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Southern Three-banded Armadillo

Regenstein Small Mammal-Reptile House

Did You Know?

  • Southern three-banded armadillos were named for the three distinct hinges across their midsection that allow them to curl into a ball when threatened. They can fully close their durable shell into an armored ball and even trap a predator’s limb inside.
  • Unlike most armadillos, these armadillos are not good diggers. They use abandoned anteater burrows instead of creating their own.
  • They use long, sharp claws to break into termite mounds and break open tree bark.

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Scientific Name: Tolypeutes matacus

Class: Mammals

Diet: Ants and termites

Range: Central South America

Endangered Status: Near Threatened

More Information

Southern three-banded armadillos have a hard carapace that covers their body. It is made up of strong, bony plates called scutes, which grow from their skin and cannot be removed. As their native range includes thorny vegetation, this protection is important. The carapace is not connected to their skin on two sides, so they can tuck their limbs and head inside. Their undersides have soft, hairy skin. Three-banded armadillos are about 12 inches long with short tails, and they weigh about 3 pounds.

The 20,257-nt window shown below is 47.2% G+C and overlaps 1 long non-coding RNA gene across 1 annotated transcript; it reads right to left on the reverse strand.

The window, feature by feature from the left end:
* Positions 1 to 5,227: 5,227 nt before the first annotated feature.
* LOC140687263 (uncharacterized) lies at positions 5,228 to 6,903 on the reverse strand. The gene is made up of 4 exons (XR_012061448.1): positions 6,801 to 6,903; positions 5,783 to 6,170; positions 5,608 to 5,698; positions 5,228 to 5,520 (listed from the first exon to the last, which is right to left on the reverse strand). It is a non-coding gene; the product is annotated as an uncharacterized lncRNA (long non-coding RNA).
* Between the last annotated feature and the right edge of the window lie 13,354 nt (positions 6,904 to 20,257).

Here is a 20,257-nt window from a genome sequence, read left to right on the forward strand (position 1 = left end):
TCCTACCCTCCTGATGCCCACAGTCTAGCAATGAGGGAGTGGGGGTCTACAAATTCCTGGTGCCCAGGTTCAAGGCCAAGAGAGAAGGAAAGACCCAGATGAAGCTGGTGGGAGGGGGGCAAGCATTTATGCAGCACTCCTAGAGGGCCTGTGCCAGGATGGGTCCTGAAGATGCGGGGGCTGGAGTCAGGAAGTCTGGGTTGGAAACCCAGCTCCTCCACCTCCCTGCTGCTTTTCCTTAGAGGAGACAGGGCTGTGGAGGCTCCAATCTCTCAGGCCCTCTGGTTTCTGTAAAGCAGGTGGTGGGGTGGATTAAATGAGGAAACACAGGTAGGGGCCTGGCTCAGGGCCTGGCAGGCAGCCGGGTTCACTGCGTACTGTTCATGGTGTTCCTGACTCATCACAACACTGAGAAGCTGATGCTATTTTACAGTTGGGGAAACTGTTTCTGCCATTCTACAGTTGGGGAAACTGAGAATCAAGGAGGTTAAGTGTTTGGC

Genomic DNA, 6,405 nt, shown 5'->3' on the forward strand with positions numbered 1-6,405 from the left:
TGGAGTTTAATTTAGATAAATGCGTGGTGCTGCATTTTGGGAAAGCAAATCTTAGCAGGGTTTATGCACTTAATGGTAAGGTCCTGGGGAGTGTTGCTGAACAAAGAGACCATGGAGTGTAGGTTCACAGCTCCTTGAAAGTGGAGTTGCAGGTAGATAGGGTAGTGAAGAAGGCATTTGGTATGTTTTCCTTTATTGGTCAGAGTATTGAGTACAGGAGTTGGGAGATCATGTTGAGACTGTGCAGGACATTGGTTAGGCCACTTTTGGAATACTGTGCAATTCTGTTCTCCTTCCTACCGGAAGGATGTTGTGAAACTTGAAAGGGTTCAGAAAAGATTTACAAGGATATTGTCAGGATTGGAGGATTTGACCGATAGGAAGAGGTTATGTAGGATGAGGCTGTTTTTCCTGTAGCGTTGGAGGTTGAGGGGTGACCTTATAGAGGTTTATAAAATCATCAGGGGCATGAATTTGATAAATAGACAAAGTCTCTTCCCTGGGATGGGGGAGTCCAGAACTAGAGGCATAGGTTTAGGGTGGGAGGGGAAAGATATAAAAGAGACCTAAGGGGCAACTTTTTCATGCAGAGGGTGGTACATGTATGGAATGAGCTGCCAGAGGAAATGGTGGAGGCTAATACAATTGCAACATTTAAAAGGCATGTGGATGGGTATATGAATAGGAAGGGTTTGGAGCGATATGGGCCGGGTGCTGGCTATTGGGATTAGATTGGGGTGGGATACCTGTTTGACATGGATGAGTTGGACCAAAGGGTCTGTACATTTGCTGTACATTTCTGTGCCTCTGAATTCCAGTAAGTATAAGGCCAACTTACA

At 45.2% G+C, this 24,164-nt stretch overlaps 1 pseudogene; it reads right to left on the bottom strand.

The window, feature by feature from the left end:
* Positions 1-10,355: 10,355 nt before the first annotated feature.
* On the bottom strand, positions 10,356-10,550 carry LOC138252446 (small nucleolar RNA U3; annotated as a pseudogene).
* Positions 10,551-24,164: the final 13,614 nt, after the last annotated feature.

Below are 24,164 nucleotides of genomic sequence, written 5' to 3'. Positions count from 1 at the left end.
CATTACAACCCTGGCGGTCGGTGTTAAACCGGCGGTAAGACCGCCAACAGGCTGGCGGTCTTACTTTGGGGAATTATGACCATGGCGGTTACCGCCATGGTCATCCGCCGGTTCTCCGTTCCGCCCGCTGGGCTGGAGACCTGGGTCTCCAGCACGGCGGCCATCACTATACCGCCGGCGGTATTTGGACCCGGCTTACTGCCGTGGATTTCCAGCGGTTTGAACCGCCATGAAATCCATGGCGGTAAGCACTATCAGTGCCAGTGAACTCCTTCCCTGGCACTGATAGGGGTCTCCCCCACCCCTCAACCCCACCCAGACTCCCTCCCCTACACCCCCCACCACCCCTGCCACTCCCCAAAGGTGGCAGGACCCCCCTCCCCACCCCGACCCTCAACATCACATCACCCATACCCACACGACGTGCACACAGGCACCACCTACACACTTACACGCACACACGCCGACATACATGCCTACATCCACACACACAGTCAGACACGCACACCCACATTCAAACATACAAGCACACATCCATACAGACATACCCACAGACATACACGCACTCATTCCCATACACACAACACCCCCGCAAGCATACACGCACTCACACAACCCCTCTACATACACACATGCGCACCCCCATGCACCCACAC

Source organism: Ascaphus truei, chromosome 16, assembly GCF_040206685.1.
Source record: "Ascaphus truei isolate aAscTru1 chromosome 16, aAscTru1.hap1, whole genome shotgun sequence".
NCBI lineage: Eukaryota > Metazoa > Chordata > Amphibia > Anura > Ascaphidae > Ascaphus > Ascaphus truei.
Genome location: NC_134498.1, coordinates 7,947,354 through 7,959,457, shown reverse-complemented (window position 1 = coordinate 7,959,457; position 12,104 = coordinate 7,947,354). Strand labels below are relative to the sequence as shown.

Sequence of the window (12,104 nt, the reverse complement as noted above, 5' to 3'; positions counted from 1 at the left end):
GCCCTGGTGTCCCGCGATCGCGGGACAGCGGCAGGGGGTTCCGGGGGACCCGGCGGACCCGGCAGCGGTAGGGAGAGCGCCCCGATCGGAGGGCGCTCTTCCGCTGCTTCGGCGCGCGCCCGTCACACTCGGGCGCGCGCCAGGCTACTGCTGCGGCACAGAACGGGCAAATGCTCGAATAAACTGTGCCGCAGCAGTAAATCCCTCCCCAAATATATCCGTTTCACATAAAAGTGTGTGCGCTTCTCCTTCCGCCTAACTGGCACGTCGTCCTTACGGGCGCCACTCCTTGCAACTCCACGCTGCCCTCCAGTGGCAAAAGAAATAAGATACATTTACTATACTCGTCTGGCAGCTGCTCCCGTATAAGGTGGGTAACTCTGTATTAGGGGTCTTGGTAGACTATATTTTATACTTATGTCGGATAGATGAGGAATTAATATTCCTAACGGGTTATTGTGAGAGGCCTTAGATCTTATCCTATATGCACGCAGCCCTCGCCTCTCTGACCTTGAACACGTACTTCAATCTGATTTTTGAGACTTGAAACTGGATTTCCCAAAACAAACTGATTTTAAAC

These mammals use their sense of smell to communicate with other armadillos, including their willingness to mate. Breeding takes place between October and January. Females give birth to one infant after four months of gestation; it is the size of a golf ball when it is born and looks like an adult. It becomes independent after 72 days.

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